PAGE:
OGDEN — As usual, Northern Utah roads got a lot of attention this year.
And with several projects only beginning this year, or being given the green light to start next year, the trend will continue in 2020. Here are the top five Northern Utah road construction stories for 2019.
Completed in September 2008, the Legacy Parkway has for years featured slower speeds, a quiet road surface, a large truck and billboard ban, a 14-mile continuous trail with no street crossings and a protected nature preserve near the wetlands of the Great Salt Lake. Those unusual characteristics were required by a settlement agreement that was reached by the state and citizen activist groups in 2005 after a lawsuit halted construction on the parkway in 2001.
But the parkway’s 55 mph speed limit and large truck ban will be a thing of the past, beginning next year.
The Utah Legislature previously implemented a statute in which the truck prohibition will automatically expire on Jan. 1, 2020. And though no such clause exists for the speed limit, the Utah Department of Transportation has indicated it will remove those restrictions as well.
The 2020 National Defense Authorization Act, a sweeping, nearly 2,000-page bill that authorizes more than $738 billion to be spent on American defense programs, includes an Air Force land conveyance measure that will transfer approximately 35 acres at Hill to the Utah Military Installation Development Authority.
Sponsored by Rep. Rob Bishop, R-Utah, the measure will facilitate a $90 million Interstate 15 interchange at 1800 North in Sunset, along with a new Hill Air Force Base gate there. The majority of the funding for the UDOT project is set to kick in between 2023 and 2024.
As part of the deal, MIDA is set to demolish the Army’s Defense Non-Tactical Generator and Rail Equipment Center at the far west side of the base, which abuts I-15.
The new interchange will include flyover ramps on the east side of the freeway and will also provide another entrance into the Falcon Hill Research Park at Hill.
Officials say the project will relieve traffic pressure into Hill, particularly at the base’s west and Roy gates, which are off of the 650 North freeway exit in Clearfield and the 5600 South exit in Roy, respectively. Currently, the base only has two full-time access gates: the west gate and the south gate off of State Route 193 in Layton. The Roy gate is open from 4 a.m. to 8 p.m., Monday through Friday.
A reconstruction of U.S. 89 project was initially scheduled to start this year, but was delayed in part by a lawsuit. In April 2018, a grassroots group called “Residents’ Voices United on 89” filed the suit in 3rd District Court in Salt Lake County, asking the court to rule UDOT’s State Environmental Study on the project invalid and thereby halting construction on the project until another environmental review, conducted under National Environmental Policy Act requirements.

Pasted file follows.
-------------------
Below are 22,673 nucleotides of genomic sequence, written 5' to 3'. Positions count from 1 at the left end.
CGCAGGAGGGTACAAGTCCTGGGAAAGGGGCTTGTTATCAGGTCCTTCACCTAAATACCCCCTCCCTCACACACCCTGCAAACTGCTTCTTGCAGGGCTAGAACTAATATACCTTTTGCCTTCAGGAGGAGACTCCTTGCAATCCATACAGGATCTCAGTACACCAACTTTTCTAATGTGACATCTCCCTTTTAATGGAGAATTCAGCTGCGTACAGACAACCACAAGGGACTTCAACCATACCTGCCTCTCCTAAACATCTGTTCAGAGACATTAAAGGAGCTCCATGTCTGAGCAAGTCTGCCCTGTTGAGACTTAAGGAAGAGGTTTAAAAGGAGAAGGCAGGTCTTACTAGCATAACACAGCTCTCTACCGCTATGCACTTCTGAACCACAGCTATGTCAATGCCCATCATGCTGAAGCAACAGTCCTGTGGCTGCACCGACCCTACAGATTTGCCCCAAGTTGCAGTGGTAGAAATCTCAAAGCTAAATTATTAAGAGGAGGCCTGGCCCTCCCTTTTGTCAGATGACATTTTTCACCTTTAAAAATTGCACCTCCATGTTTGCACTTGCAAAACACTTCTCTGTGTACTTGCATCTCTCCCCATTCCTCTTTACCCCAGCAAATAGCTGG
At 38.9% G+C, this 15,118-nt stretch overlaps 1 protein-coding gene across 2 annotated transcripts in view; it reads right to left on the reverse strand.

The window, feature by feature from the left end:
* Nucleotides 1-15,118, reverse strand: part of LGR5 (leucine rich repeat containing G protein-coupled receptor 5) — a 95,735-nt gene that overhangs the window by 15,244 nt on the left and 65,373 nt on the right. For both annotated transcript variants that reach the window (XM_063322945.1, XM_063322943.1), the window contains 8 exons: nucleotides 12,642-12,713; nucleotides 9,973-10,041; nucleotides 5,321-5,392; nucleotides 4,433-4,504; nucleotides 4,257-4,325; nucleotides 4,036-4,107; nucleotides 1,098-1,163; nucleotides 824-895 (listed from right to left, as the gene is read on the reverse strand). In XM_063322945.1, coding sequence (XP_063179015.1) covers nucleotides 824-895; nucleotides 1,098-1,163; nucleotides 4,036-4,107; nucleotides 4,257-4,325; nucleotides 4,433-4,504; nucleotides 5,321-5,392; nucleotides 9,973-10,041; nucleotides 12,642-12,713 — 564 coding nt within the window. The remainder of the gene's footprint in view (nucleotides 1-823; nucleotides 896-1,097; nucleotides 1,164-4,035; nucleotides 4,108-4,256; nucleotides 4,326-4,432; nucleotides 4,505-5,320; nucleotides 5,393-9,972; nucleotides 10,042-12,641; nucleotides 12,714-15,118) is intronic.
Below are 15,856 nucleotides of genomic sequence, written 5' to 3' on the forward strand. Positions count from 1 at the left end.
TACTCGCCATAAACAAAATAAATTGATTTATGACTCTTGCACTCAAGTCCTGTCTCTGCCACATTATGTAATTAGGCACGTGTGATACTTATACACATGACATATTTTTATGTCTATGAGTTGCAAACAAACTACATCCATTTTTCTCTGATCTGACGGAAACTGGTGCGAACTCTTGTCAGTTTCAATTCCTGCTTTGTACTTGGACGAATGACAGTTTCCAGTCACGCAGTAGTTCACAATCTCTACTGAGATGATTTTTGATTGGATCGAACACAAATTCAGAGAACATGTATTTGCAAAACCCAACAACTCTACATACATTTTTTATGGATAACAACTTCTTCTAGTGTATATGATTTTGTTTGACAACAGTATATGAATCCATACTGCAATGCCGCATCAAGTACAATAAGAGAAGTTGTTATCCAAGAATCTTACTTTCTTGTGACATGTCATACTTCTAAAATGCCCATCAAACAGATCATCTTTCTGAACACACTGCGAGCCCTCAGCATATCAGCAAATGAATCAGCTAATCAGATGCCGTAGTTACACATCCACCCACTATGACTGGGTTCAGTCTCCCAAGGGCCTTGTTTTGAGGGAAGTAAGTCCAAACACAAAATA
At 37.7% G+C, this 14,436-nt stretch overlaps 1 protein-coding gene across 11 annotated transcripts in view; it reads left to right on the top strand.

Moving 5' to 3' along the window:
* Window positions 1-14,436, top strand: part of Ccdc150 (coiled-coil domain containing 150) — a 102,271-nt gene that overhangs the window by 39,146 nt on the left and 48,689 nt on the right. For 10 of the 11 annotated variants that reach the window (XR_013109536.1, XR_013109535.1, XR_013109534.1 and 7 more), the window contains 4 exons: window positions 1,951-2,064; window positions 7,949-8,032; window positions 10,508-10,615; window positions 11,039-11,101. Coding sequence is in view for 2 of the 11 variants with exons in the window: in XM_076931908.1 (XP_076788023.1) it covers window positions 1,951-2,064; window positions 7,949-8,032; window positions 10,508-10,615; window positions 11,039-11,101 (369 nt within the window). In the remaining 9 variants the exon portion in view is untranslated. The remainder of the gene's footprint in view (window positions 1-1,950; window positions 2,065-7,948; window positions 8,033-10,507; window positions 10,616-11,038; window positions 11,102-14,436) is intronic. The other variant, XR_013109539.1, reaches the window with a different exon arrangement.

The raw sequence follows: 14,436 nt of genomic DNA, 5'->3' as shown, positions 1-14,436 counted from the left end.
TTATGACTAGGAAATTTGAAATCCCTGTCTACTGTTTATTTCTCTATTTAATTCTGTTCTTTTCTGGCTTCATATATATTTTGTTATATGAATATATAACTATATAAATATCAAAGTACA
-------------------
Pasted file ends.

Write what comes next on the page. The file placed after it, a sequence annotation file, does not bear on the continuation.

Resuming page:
The lawsuit has since been resolved and UDOT plans to move forward with the project, though design refinements are still being made, construction is expected to begin in 2020.
The project will rebuild the highway along a 9-mile stretch between Farmington and Interstate 84 in South Weber, transforming U.S. 89 into a six-lane freeway-type facility. Work will include widening the road from four lanes to six, with signalized cross-street intersections eliminated and new interchanges added at 200 North in Kaysville, 400 North in Fruit Heights and at Oak Hills Drive, Gordon Avenue and Antelope Drive in Layton.
In 2019, the state reinvested unused construction funds to expand several near-term projects, including the West Davis Corridor and the reconstruction of U.S. 89.
UDOT added another $150 million to the West Davis Corridor project, which bumps the project’s total value to $750 million and allows the state to build four more miles of four-lane highway. The state’s previous budget for the project meant the final four miles of the 19-mile highway would have only be two lanes wide.
As for U.S. 89, UDOT added $200 million to that project, bringing it’s total value to over $473 million. The new money allowed for a series of design changes that were identified during the state’s environmental study. As part of the changes, U.S. 89 will now cross underneath the local streets and not over the top of them.
This year, the state began work on a $175 million Interstate 15 project through Davis and Weber counties, adding new Express Lanes to north and southbound I-15 between Hill Field Road and Interstate 84 near the Riverdale/Ogden border. As part of the project, UDOT will also replace freeway bridges at Church Street and at 200 South in Clearfield. Bridges at Gentile Street in Layton, 700 South and 650 North in Clearfield, and at 5600 West and the Union Pacific Railroad tracks in Roy will also see construction.
The project has resulted in several closures on both the freeway and nearby side streets that are part of the project.
The project will take two years to complete, wrapping up sometime next year. Once the work is finished, the Express Lanes system will extend to 82 miles, running contiguously from Utah County to Weber County. The expansive project was funded in 2017 after the Utah Legislature approved a bill that allowed the state to expedite certain transportation projects with a $1 billion, four-year bond.